Change to Accelerate Investment Returns continues our conversation on the big 3 investment choices. This discussion starts our look at choice number 2, Exchange Traded Funds (ETFs). Switching to ETFs offer mutual fund holders the potential to more than double returns! That is a change worth making!
This Part 5 of the White Top View Series, Investment Choice discusses the basic choices for investors. Links to all parts of the series are at the end of this post.
Investors Lower Costs For The Same Market Exposure
An ETF with exactly the same holdings as a mutual fund can double the net returns to an investor! Potentially improved returns could be even greater than that! ETFs have a huge cost advantage over mutual funds which makes all the difference.
Key point in this comparison: real net liquidated return. That is money actually in the investor’s pocket after all costs. Those are not the progressive annual numbers reported by some mutual fund companies that are close to nonsense. Too often the real cost of owning mutual funds are cleverly and legally obscured.
Few investors are capable of seeing through the dense smoke. This well obscured industry secret exists because so many people make great amounts of money with the current scheme of things. That means, year after year, little change happened.
But Times Are Changing
Regulators are well aware of the issue. For over 15 years the mutual fund industry has fought tooth and nail to protect their scheme of obscuring costs with foggy reporting. I used to say the prospect of any regulator addressing this issue was so low that for all practical purposes it does not exist.
But times are changing! Proposed regulation changes will make mutual fund companies clearly report both compensation and performance.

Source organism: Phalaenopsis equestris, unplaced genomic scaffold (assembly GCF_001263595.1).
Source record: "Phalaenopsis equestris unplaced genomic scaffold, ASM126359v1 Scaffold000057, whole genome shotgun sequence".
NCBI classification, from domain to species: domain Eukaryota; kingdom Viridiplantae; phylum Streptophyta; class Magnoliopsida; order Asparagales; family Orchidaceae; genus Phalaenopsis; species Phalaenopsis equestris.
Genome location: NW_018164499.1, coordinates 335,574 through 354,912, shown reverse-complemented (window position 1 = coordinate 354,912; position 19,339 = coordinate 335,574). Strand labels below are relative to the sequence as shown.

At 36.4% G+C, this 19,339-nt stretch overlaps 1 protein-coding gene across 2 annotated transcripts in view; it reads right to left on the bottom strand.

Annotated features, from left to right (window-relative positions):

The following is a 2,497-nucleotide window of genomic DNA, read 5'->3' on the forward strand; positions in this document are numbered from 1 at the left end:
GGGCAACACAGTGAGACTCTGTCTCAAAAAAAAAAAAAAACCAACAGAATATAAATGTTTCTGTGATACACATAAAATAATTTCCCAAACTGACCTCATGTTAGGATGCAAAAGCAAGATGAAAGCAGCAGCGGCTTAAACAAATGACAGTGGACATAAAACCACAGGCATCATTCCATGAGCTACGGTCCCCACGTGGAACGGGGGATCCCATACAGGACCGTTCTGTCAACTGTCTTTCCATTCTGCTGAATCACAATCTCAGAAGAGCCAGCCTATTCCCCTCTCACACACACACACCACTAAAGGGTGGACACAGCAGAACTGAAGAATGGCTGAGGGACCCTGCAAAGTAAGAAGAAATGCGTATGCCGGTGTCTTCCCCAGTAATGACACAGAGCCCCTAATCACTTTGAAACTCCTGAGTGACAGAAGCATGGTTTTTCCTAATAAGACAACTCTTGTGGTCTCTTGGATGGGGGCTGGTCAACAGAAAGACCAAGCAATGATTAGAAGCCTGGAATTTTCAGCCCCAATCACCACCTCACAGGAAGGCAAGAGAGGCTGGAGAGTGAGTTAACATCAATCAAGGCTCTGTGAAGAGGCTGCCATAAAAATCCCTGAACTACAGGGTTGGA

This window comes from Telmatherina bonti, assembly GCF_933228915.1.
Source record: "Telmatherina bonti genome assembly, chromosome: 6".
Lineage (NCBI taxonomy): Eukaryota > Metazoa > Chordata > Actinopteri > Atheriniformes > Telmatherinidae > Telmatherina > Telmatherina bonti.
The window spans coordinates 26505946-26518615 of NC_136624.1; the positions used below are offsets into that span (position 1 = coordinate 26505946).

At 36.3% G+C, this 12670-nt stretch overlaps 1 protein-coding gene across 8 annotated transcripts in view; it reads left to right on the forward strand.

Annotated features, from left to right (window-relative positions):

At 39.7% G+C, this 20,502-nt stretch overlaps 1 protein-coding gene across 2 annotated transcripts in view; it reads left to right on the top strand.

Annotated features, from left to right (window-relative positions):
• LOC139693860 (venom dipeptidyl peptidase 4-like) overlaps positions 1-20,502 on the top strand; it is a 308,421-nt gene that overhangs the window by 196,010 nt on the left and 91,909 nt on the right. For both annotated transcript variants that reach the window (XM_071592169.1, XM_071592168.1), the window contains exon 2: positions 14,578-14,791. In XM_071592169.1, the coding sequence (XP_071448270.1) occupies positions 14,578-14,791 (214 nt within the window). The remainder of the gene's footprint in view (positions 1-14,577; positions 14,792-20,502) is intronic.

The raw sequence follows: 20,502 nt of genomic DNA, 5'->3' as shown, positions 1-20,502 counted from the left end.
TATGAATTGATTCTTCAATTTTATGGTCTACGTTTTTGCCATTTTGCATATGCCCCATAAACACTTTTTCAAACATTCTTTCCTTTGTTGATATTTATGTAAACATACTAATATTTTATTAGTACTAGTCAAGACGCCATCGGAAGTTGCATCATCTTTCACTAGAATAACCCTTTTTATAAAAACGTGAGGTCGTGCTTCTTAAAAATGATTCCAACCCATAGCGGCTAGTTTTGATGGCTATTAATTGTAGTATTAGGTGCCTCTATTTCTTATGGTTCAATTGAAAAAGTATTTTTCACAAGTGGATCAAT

The banks, which dominate mutual fund distribution in Canada, harvest huge returns from mutual fund related fees. That revenue is a key part of the stellar returns reported by the banking and wealth management business sectors. Understandably, to protect those fat profits, they continue to fight any change requiring full or plain disclosure.
Perhaps sometime within two years or later, changes could actually come into effect. If so, both the compensation paid and returns earned by the investor will get more clearly reported.
The fight involves legions of lawyers so this will take some time yet. Those many fine legal minds will certainly see to it that perfectly legal ways of obscuring some costs will remain. But at least the big direct fees and compensation paid, should eventually be more fully exposed.
When costs are more fully and clearly revealed, it will shock many mutual fund investors. The many financial advisors milking client accounts for their fat mutual fund commissions, are going to have some awkward meetings. On a positive note, when clients wake up to those high costs, many could be motivated enough to discover they have less costly alternatives.
Don’t wait, do it now!
The ETF Difference
ETFs offer a practical, readily accessible and far cheaper alternative to paying outrageously high mutual fund costs.
The big difference? The sharply lowered expenses of ETFs account for almost all the difference.